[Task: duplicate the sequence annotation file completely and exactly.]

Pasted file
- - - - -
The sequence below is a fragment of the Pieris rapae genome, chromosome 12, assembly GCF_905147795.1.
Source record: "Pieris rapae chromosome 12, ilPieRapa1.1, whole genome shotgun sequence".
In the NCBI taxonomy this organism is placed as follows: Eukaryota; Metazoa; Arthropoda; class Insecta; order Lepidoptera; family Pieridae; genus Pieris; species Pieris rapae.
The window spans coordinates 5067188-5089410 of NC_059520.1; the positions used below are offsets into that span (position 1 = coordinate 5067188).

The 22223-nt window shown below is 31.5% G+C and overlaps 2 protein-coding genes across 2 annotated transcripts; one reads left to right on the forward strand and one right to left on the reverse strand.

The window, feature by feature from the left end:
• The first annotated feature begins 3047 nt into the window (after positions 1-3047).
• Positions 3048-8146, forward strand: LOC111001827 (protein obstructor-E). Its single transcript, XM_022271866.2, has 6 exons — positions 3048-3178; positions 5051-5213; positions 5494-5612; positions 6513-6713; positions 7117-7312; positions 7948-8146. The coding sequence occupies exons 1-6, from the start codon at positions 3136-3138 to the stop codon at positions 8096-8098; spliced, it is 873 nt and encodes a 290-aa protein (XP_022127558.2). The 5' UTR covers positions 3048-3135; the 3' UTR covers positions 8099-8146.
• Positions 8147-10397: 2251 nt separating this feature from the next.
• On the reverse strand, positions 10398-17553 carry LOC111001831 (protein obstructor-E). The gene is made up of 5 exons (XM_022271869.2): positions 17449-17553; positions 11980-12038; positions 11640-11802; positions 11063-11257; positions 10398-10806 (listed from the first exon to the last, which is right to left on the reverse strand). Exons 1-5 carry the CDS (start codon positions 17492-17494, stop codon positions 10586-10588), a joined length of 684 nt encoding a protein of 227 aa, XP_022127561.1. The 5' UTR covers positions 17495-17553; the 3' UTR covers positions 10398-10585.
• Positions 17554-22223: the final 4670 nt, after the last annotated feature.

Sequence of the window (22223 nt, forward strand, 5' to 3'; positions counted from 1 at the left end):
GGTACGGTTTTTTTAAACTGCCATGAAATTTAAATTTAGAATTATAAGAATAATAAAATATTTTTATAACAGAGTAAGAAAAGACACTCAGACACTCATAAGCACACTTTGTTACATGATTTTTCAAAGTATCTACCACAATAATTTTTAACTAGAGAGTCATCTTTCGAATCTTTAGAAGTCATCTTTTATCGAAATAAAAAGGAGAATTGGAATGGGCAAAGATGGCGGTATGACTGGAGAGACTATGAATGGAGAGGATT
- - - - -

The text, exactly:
The sequence below is a fragment of the Pieris rapae genome, chromosome 12, assembly GCF_905147795.1.
Source record: "Pieris rapae chromosome 12, ilPieRapa1.1, whole genome shotgun sequence".
In the NCBI taxonomy this organism is placed as follows: Eukaryota; Metazoa; Arthropoda; class Insecta; order Lepidoptera; family Pieridae; genus Pieris; species Pieris rapae.
The window spans coordinates 5067188-5089410 of NC_059520.1; the positions used below are offsets into that span (position 1 = coordinate 5067188).

The 22223-nt window shown below is 31.5% G+C and overlaps 2 protein-coding genes across 2 annotated transcripts; one reads left to right on the forward strand and one right to left on the reverse strand.

The window, feature by feature from the left end:
• The first annotated feature begins 3047 nt into the window (after positions 1-3047).
• Positions 3048-8146, forward strand: LOC111001827 (protein obstructor-E). Its single transcript, XM_022271866.2, has 6 exons — positions 3048-3178; positions 5051-5213; positions 5494-5612; positions 6513-6713; positions 7117-7312; positions 7948-8146. The coding sequence occupies exons 1-6, from the start codon at positions 3136-3138 to the stop codon at positions 8096-8098; spliced, it is 873 nt and encodes a 290-aa protein (XP_022127558.2). The 5' UTR covers positions 3048-3135; the 3' UTR covers positions 8099-8146.
• Positions 8147-10397: 2251 nt separating this feature from the next.
• On the reverse strand, positions 10398-17553 carry LOC111001831 (protein obstructor-E). The gene is made up of 5 exons (XM_022271869.2): positions 17449-17553; positions 11980-12038; positions 11640-11802; positions 11063-11257; positions 10398-10806 (listed from the first exon to the last, which is right to left on the reverse strand). Exons 1-5 carry the CDS (start codon positions 17492-17494, stop codon positions 10586-10588), a joined length of 684 nt encoding a protein of 227 aa, XP_022127561.1. The 5' UTR covers positions 17495-17553; the 3' UTR covers positions 10398-10585.
• Positions 17554-22223: the final 4670 nt, after the last annotated feature.

Sequence of the window (22223 nt, forward strand, 5' to 3'; positions counted from 1 at the left end):
GGTACGGTTTTTTTAAACTGCCATGAAATTTAAATTTAGAATTATAAGAATAATAAAATATTTTTATAACAGAGTAAGAAAAGACACTCAGACACTCATAAGCACACTTTGTTACATGATTTTTCAAAGTATCTACCACAATAATTTTTAACTAGAGAGTCATCTTTCGAATCTTTAGAAGTCATCTTTTATCGAAATAAAAAGGAGAATTGGAATGGGCAAAGATGGCGGTATGACTGGAGAGACTATGAATGGAGAGGATT